Chronicle Books, 2013, 288 pages
In February 1959, a group of nine experienced hikers in the Russian Ural Mountains died mysteriously on an elevation known as Dead Mountain. Eerie aspects of the incident—unexplained violent injuries, signs that they cut open and fled the tent without proper clothing or shoes, a strange final photograph taken by one of the hikers, and elevated levels of radiation found on some of their clothes—have led to decades of speculation over what really happened. This gripping work of literary nonfiction delves into the mystery through unprecedented access to the hikers' own journals and photographs, rarely seen government records, dozens of interviews, and the author's retracing of the hikers' fateful journey in the Russian winter. A fascinating portrait of the young hikers in the Soviet era, and a skillful interweaving of the hikers narrative, the investigators' efforts, and the author's investigations, here for the first time is the real story of what happened that night on Dead Mountain.
The Dyatlov Pass Incident has all the ingredients necessary for a creepy, enduring mystery. Back in 1959, nine Russian college students went for a hike in the Urals, an inhospitable, avalanche-prone region, and never returned. Search parties eventually found their bodies, scattered, unclothed, mutilated, their tent mysteriously torn open. Add in the predictable Soviet cover-up, unnatural radiation levels found in the bodies, and UFO sightings, and it's a virtual buffet for conspiracy theorists. Exactly what happened to the hikers has never been determined.
Donnie Eichar, an American film producer who came across the old story by chance, exhausted much of his funds traveling to Russia, interviewing family members, trying to track down the last survivor of the hiking party, and retracing their steps, while trying to solve a mystery that's gone unsolved for over half a century. Understandably, the Russians he spoke to were skeptical, wondering why an American cared so much about something that happened in the Soviet Union before he was born, how much money he was making for this book, and what he was going to discover that Russian authorities never did.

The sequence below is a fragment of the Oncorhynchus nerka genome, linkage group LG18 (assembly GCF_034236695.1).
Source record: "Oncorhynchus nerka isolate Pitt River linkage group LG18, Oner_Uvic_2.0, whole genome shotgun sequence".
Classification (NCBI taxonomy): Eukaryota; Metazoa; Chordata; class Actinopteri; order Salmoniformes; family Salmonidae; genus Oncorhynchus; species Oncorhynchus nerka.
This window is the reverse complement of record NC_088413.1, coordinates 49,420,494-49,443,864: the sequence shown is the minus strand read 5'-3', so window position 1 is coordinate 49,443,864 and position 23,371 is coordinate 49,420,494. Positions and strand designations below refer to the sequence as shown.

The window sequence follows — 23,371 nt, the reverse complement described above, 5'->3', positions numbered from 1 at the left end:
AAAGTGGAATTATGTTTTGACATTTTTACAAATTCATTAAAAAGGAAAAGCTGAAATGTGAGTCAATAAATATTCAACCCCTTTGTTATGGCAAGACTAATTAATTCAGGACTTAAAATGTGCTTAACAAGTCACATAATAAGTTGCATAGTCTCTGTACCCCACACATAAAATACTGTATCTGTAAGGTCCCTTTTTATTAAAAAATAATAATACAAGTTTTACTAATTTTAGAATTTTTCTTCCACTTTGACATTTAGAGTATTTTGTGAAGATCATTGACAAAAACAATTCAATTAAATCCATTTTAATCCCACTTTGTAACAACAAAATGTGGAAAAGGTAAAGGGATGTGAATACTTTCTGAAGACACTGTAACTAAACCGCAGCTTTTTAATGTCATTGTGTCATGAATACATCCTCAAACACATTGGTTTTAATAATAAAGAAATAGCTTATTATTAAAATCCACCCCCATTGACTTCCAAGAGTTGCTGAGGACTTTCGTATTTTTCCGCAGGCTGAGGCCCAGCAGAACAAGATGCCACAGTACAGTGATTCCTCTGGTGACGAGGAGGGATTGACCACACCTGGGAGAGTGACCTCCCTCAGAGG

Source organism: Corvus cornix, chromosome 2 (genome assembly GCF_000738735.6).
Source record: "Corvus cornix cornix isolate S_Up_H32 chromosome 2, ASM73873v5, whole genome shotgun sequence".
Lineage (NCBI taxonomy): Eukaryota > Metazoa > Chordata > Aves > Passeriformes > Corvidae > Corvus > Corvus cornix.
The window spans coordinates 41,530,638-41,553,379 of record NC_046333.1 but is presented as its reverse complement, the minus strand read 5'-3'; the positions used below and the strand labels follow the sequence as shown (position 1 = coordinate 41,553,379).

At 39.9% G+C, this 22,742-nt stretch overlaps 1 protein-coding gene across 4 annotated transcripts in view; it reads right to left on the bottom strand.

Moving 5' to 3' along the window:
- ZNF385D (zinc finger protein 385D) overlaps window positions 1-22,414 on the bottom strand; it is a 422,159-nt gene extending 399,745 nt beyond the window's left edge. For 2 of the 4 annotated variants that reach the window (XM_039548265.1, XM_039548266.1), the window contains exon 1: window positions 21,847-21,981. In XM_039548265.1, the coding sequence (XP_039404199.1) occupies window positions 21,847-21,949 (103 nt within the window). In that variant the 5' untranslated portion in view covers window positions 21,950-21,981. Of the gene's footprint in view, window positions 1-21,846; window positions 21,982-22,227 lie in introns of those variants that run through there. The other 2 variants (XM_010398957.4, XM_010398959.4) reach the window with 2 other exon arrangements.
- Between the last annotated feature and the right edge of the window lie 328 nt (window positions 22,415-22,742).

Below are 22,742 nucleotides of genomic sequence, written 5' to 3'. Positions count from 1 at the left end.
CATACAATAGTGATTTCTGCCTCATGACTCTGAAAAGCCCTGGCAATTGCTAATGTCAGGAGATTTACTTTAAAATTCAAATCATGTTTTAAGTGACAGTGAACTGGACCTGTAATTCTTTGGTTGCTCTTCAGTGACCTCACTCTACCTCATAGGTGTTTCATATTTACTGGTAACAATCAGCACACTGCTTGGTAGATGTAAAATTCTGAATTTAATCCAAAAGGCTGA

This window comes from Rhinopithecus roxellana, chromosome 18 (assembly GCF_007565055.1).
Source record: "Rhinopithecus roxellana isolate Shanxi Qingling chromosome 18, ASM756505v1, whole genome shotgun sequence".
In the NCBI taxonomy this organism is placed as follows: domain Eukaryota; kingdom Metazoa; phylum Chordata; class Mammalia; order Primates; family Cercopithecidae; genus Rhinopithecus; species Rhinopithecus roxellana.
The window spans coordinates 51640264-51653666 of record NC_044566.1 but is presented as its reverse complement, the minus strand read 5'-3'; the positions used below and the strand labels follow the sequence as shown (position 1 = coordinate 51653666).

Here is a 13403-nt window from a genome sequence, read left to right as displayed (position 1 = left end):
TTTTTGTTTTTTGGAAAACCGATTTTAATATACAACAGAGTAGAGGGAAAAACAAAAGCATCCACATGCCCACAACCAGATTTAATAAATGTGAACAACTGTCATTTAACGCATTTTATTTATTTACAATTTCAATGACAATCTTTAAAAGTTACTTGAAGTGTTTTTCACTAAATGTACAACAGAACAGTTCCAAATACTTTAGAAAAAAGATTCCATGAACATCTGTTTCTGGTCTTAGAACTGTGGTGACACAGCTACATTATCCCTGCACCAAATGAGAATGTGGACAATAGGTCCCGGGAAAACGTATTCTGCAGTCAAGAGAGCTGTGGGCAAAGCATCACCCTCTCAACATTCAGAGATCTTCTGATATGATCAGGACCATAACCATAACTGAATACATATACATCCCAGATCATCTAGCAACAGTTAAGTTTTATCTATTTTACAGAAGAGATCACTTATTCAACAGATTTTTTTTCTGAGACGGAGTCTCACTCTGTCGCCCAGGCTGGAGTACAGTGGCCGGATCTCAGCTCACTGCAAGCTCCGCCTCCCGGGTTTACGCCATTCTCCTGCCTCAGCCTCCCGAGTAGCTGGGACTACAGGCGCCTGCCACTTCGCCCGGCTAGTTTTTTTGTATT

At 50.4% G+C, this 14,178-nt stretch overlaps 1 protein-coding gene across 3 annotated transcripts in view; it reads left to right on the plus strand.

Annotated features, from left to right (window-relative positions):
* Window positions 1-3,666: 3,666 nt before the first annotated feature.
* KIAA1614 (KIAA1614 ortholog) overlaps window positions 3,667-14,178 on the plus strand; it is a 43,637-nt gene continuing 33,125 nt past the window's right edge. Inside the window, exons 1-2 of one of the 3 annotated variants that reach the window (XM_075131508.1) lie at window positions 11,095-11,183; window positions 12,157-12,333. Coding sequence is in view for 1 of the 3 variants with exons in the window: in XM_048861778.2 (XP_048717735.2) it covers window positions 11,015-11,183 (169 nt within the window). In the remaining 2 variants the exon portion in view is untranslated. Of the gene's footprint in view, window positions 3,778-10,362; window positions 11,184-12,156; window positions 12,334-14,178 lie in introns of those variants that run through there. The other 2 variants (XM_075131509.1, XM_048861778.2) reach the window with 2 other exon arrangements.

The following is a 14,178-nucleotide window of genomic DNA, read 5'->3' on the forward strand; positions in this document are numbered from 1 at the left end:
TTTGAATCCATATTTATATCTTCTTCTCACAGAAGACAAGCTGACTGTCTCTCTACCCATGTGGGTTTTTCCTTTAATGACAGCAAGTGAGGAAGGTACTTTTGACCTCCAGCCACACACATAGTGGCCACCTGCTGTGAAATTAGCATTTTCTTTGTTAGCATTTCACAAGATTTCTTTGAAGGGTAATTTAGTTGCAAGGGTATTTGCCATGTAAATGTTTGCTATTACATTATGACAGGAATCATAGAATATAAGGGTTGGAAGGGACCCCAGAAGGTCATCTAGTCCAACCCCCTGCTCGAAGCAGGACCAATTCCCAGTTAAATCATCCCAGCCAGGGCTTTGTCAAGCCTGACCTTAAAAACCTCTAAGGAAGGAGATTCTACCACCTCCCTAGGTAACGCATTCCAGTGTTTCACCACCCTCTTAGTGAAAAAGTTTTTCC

It turns out that most of the more lurid details (such as one hiker's missing tongue, and the knife slashes in their tent) have fairly mundane explanations. But none proven. Russians to this day have plenty of theories about what happened, ranging from a sudden windstorm or avalanche to a bear attack, one of the party going mad and attacking the others in a psychotic fit, and of course the most popular, that they witnessed a classified missile launch or some other weapons test and were killed for it.
That's even without exploring the more fanciful theories which, come on, are the real reason you read a book like this. Nine hikers found mysteriously dead in the mountains is a horror story that practically writes itself. Eichar's description of the region makes it easy to imagine all sorts of inhuman things lurking in the crevices and the snow, waiting for hapless humans to stumble upon them.
Unfortunately for the fantasy-minded, Eichar summarily dismisses aliens or any other supernatural explanation, and unfortunately for those who love a good, creepy mystery, Eichar shows no inclination to play up the horror, turning this book into a comprehensive but flat work of non-fiction, with chapters spent going over the biographies and personalities of each dead hiker, then the physical evidence, his own experiences as he researched their story, and finally, his presentation of the most plausible theory.
It's a bit of a let-down, although even the most plausible theory is still just a theory. So maybe the hikers really did run into giants. Hagrid said that happens sometimes.
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